The annual Sturgis Motorcycle Rally in South Dakota is a grand celebration of motorcycling, American heritage, and respect for the U.S. military.
While this year’s rally saw a slight dip in attendance compared to the five-year average, Sturgis, a town with a usual populace of 7,000, swelled with the roar of over 250,000 vehicles since its start last Friday.
One would expect every brand associated with such a grand event to relish the attention and sales it garners.
Not so for Budweiser, a brand known to every beer drinker across the nation.
Surprising footage from the rally shows the Budweiser tents and booths conspicuously vacant despite the brand’s prominent presence, complete with banners throughout Sturgis and even the iconic Budweiser Clydesdale horses making an appearance for the opening ceremonies.
TikTok videos, particularly from the popular Cycledrag account with a following of over 350,000 users, highlighted the stark contrast between the bustling rally and the near-empty Budweiser setups.
The videos showcase a well-organized Budweiser pavilion offering shade, cool drinks, and branded merchandise – yet almost entirely devoid of patrons.
Many on social media have been quick to link this unexpected lack of interest to Bud Light’s controversial association with transgender activist Dylan Mulvaney.
Following the association, the beer giant reportedly lost close to $30 billion in market value and faced significant backlash.
As Cycledrag, a prominent voice on TikTok from the rally, noted, “Right now, maybe because of the bad PR, the controversy, people [are] staying away.”
This was followed by a jesting comment that even strong political views might ultimately bow to the allure of alcohol.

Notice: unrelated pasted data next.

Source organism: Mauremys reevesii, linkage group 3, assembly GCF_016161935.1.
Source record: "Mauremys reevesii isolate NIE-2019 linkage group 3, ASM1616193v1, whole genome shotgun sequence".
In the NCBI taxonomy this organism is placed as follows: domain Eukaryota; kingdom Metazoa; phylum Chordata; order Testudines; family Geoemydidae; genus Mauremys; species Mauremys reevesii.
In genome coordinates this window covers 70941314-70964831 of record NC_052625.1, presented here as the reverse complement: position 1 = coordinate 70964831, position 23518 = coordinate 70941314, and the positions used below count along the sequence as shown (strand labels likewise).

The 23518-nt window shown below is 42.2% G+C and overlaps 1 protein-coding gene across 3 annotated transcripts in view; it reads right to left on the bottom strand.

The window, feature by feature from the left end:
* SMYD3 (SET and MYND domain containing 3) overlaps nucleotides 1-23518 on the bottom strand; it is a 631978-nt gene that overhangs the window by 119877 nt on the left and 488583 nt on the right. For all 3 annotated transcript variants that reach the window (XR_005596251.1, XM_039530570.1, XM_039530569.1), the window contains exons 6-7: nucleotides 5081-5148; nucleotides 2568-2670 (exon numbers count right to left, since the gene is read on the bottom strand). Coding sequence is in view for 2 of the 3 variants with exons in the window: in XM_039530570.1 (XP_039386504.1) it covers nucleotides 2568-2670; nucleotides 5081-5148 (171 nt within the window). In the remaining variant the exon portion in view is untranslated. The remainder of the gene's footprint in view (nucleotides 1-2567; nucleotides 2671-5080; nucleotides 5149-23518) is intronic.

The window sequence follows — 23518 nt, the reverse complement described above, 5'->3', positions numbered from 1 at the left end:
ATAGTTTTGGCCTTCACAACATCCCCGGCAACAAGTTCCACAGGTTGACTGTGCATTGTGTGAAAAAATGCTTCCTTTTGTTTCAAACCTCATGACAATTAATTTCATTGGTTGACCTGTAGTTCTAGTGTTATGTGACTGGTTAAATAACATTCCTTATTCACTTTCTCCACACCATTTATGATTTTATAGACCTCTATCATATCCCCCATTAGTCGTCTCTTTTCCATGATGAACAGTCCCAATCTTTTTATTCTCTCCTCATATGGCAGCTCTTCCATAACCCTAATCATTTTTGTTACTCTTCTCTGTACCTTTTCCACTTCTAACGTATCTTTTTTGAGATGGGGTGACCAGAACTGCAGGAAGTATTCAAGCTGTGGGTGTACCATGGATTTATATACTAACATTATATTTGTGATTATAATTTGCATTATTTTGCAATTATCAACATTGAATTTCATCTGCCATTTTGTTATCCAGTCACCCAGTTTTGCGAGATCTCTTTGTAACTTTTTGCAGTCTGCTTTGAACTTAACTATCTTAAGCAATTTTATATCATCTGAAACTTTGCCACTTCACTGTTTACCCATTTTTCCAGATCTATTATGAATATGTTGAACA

But the jest has yet to see fruition.
A follow-up video by Cycledrag captured the continued indifference of rally attendees to the Budweiser stands.
The video depicted eager Budweiser staff trying to maintain a positive demeanor, clad in patriotic tees, but their frustration at the ongoing snub was palpable.
Contrasting this were the scenes at other tents.
“Sturgis is absolutely jam-packed,” Cycledrag emphasized, noting the overflowing attendance at Harley-Davidson and BMW tents.
“There must be a whole lot of beer left over in there,” noting the stark emptiness at Budweiser.
Samantha Chang from the Western Journal reflected on this unexpected turn, suggesting the tepid response at Sturgis might be the public’s way of sending a strong message.
She said it sends an “unequivocal message to Bud Light and other ‘woke’ corporations that using their products to push left-wing propaganda is unacceptable to a large segment of consumers.”
It remains to be seen if this stance by Sturgis attendees will resonate elsewhere, but for now, it seems brands might need to consider more carefully how they navigate the waters of public opinion.
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